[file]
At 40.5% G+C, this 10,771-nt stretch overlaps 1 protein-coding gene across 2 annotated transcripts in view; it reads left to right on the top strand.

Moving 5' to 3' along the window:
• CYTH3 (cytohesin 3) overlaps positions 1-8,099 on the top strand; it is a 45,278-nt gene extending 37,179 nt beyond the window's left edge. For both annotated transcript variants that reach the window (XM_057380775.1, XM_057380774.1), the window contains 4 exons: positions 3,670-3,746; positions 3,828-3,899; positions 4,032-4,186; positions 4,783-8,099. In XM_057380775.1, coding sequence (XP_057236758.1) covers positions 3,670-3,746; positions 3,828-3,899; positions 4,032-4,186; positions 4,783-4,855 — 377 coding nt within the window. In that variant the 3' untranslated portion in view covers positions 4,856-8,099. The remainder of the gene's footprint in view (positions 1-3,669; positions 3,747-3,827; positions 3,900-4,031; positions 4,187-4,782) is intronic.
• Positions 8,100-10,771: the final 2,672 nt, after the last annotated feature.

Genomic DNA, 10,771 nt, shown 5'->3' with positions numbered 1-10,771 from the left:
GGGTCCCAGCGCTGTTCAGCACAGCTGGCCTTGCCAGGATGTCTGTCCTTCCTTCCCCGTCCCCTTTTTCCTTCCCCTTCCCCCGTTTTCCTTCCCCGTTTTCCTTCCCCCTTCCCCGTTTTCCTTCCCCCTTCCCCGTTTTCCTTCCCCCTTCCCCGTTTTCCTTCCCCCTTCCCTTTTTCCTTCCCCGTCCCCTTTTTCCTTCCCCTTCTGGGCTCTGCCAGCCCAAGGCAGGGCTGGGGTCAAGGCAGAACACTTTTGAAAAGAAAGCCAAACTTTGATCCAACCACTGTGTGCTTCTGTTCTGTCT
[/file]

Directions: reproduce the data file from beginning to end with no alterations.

At 40.5% G+C, this 10,771-nt stretch overlaps 1 protein-coding gene across 2 annotated transcripts in view; it reads left to right on the top strand.

Moving 5' to 3' along the window:
• CYTH3 (cytohesin 3) overlaps positions 1-8,099 on the top strand; it is a 45,278-nt gene extending 37,179 nt beyond the window's left edge. For both annotated transcript variants that reach the window (XM_057380775.1, XM_057380774.1), the window contains 4 exons: positions 3,670-3,746; positions 3,828-3,899; positions 4,032-4,186; positions 4,783-8,099. In XM_057380775.1, coding sequence (XP_057236758.1) covers positions 3,670-3,746; positions 3,828-3,899; positions 4,032-4,186; positions 4,783-4,855 — 377 coding nt within the window. In that variant the 3' untranslated portion in view covers positions 4,856-8,099. The remainder of the gene's footprint in view (positions 1-3,669; positions 3,747-3,827; positions 3,900-4,031; positions 4,187-4,782) is intronic.
• Positions 8,100-10,771: the final 2,672 nt, after the last annotated feature.

Genomic DNA, 10,771 nt, shown 5'->3' with positions numbered 1-10,771 from the left:
GGGTCCCAGCGCTGTTCAGCACAGCTGGCCTTGCCAGGATGTCTGTCCTTCCTTCCCCGTCCCCTTTTTCCTTCCCCTTCCCCCGTTTTCCTTCCCCGTTTTCCTTCCCCCTTCCCCGTTTTCCTTCCCCCTTCCCCGTTTTCCTTCCCCCTTCCCCGTTTTCCTTCCCCCTTCCCTTTTTCCTTCCCCGTCCCCTTTTTCCTTCCCCTTCTGGGCTCTGCCAGCCCAAGGCAGGGCTGGGGTCAAGGCAGAACACTTTTGAAAAGAAAGCCAAACTTTGATCCAACCACTGTGTGCTTCTGTTCTGTCT